structures backed by the Turkish state: the wali and local council in Afrin and ‘trustee’
figures appointed to replace Kurdish mayors elected in southeast Turkey.107
Turkey has clearly drawn on its domestic experiences of military campaigns and repressive
policies against its own Kurds for its engagement in Afrin. The commander in charge of
Operation Olive Branch and the Afrin security situation for a year aerwards, Lieutenant
General Ismail Metin Temel, is infamous for his career-long involvement in counter-
insurgency operations against Kurds in Turkey.108 Some Special Operations oicers
deployed to Afrin were reportedly selected because of experience acquired during the
months of curfews in 2015 that devastated Kurdish communities (Diyarbakir, Şirnak and
Mardin) in Southeast Turkey revealing Turkish state intentions.109 Moreover, resettling
Syrian Arabs in Kurdish-majority areas is not unprecedented. It follows policies from 2016
to relocate non-Kurds (including Syrian refugees) in the destroyed districts of Kurdish
towns like Diyarbakir.110
Although the Turkish state has directly committed few of the individual HLP violations in
Afrin since the end of Operation Olive Branch, its status as the de facto occupying force
arguably makes it responsible for those of its Syrian partners. As an international power
claiming legal presence in Afrin under the UN Charter, Turkey is obviously failing its
responsibility to maintain order and prevent HLP violations. Instead, it is reportedly giving
‘free reign’ to its Syrian partners, ‘turning a blind eye’ to their violations, including those
related to HLP.111 Given that Turkish institutions trained, equipped and mobilised the Olive
Branch factions and continue to finance them, they should be able to use their chain of
command to positively influence the HLP landscape in Afrin.
Based on interview findings, arguments that Turkey – with the world’s second largest NATO
army – cannot control the situation on the ground in Afrin appear disingenuous.
Interviewees emphasise that, under the umbrella of the ‘Syria Task Force’ ailiated with
the Turkish Police Special Operations Department (composed of members of the Ankara,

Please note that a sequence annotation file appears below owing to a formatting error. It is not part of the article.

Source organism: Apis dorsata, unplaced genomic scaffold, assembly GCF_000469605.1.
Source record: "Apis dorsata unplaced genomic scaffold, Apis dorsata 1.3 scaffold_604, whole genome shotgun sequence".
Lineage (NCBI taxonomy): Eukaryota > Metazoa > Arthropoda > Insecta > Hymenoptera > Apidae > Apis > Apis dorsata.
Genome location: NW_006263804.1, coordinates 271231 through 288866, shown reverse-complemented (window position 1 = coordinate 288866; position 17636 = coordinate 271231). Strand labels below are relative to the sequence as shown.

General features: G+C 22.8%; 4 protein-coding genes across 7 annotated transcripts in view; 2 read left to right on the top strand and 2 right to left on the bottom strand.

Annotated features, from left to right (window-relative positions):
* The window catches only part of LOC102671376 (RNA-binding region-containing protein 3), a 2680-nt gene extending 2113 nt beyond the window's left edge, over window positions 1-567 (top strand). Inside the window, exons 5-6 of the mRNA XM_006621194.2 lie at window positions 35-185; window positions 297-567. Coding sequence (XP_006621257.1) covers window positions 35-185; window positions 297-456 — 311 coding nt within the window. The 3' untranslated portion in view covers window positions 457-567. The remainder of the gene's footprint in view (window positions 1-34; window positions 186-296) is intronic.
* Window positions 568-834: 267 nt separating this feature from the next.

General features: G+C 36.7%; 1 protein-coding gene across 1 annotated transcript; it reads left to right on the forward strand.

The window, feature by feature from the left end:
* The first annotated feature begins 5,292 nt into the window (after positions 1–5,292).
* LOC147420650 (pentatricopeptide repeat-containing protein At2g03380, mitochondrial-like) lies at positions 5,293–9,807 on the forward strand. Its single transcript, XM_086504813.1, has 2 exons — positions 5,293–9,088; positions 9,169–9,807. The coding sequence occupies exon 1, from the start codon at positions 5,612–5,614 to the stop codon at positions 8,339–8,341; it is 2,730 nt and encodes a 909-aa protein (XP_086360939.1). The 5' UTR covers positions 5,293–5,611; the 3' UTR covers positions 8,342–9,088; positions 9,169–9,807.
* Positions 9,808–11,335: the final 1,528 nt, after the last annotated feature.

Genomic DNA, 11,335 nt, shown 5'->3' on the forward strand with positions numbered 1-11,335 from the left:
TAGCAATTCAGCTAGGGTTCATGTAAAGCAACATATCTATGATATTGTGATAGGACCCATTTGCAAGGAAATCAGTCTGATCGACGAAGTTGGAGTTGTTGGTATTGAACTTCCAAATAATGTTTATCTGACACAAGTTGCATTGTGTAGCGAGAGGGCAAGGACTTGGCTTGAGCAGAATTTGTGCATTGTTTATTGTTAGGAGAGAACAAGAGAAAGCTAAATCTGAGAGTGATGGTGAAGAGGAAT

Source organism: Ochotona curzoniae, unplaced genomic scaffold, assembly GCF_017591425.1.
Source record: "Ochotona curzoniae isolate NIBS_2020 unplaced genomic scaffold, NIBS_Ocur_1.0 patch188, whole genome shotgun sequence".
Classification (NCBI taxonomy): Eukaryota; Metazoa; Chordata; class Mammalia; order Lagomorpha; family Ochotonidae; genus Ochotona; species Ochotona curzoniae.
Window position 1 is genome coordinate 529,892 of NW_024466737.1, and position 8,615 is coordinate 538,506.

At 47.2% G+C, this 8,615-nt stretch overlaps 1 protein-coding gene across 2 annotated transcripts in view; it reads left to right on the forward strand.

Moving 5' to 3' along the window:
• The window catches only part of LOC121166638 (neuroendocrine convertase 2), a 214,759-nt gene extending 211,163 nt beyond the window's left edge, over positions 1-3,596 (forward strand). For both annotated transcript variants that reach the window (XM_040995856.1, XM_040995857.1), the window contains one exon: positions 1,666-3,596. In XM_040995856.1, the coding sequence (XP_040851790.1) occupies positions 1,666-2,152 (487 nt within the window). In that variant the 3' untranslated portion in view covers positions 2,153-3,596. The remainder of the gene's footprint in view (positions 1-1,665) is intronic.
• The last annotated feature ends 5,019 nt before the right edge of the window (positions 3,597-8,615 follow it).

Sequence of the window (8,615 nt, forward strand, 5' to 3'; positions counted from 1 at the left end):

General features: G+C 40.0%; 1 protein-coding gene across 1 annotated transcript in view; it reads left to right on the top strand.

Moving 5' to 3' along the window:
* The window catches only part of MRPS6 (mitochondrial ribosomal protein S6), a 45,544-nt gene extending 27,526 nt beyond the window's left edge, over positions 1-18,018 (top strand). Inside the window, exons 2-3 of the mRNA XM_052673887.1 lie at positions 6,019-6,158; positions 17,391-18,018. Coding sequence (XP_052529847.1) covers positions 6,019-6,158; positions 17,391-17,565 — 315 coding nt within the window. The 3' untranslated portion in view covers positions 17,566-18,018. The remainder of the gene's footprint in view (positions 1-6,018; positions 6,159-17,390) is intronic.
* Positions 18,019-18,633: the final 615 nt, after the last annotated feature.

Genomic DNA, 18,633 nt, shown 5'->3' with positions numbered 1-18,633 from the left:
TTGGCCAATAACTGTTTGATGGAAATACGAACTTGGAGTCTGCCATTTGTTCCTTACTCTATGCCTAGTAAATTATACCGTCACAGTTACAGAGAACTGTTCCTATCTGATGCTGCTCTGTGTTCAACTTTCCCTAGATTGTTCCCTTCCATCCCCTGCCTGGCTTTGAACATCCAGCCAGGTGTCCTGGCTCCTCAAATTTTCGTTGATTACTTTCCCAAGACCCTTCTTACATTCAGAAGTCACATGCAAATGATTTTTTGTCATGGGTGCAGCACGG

105) Amnesty International (2016), op. cit. p. 6.
106) OHCHR (Feb. 2017): ‘Report on the human rights situation in South-East Turkey: July 2015 to December 2016’, available at: (accessed 19 Feb. 2019).
107) ICG (2017), op. cit.
108) Yahyaoğlu Suat, ‘The heroes of Afrin and Al-Bab operations in 5 articles: İsmail Metin Temel’ (in Turkish), GZT Politika (5 Jun. 2018), available at: https:// (accessed 17 Apr. 2019).
109) ‘Turkey sends police special forces to Afrin, signaling urban fight’, Hürriyet Daily News (22 Feb. 2018), available at:
turkey-sends-police-special-forces-to-afrin-signaling-urban-fight-127771 (accessed 13 Feb. 2019).
110) Cetingulec Tulay, ‘Syrians shifting demographics in Turkey’s Kurdish regions’, Al-Monitor (10 Aug. 2016), available at:
pulse/originals/2016/08/turkey-syria-syrian-refugees-kurdish-region.html (accessed 28 Apr. 2019).
111) Amnesty International (2 Aug. 2018), op. cit.
Hatay and Gaziantep security structures),112 a Turkish intelligence oicer acts as the
security focal point in each subdistrict and leads coordination with the armed factions.
Three interviewees who had been detained in Afrin also confirmed that Turkish oicers led
their investigations.113 Turkey’s institutions have been deployed as top decision-makers.
The UN reports that by June 2018, the wali of Hatay had appointed two Turkish nationals
to perform the functions of wali in Afrin.114 Field sources explained that Turkish oicials in
each subdistrict of Afrin report to the Hatay wali.